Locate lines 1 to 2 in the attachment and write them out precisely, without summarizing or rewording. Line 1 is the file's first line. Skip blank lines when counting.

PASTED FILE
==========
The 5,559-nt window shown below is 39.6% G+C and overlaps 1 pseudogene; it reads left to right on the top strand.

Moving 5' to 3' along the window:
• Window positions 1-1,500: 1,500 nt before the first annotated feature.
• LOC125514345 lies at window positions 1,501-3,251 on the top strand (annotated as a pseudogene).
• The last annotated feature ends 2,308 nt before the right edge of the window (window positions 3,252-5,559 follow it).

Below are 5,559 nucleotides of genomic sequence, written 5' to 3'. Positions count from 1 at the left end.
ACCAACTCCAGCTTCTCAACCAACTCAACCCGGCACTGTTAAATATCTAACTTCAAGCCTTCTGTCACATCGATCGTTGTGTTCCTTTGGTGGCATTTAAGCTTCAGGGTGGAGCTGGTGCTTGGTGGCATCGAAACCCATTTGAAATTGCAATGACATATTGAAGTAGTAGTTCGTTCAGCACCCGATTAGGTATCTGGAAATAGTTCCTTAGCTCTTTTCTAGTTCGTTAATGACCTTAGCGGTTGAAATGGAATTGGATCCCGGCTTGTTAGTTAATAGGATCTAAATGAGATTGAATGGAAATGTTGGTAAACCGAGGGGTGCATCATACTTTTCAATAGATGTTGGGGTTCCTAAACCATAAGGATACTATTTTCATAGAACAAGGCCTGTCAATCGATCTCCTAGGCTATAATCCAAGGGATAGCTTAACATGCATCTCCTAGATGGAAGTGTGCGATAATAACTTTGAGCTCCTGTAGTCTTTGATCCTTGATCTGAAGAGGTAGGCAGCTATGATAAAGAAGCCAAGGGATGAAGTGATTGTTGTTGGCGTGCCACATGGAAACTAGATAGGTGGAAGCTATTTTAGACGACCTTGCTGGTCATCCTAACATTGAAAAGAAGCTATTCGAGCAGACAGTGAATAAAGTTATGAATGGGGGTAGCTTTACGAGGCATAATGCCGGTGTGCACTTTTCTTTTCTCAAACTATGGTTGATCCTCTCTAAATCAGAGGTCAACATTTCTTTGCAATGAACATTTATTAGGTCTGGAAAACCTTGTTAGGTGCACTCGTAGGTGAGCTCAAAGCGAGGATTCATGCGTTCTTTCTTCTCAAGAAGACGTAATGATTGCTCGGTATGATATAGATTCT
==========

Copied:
The 5,559-nt window shown below is 39.6% G+C and overlaps 1 pseudogene; it reads left to right on the top strand.

Moving 5' to 3' along the window: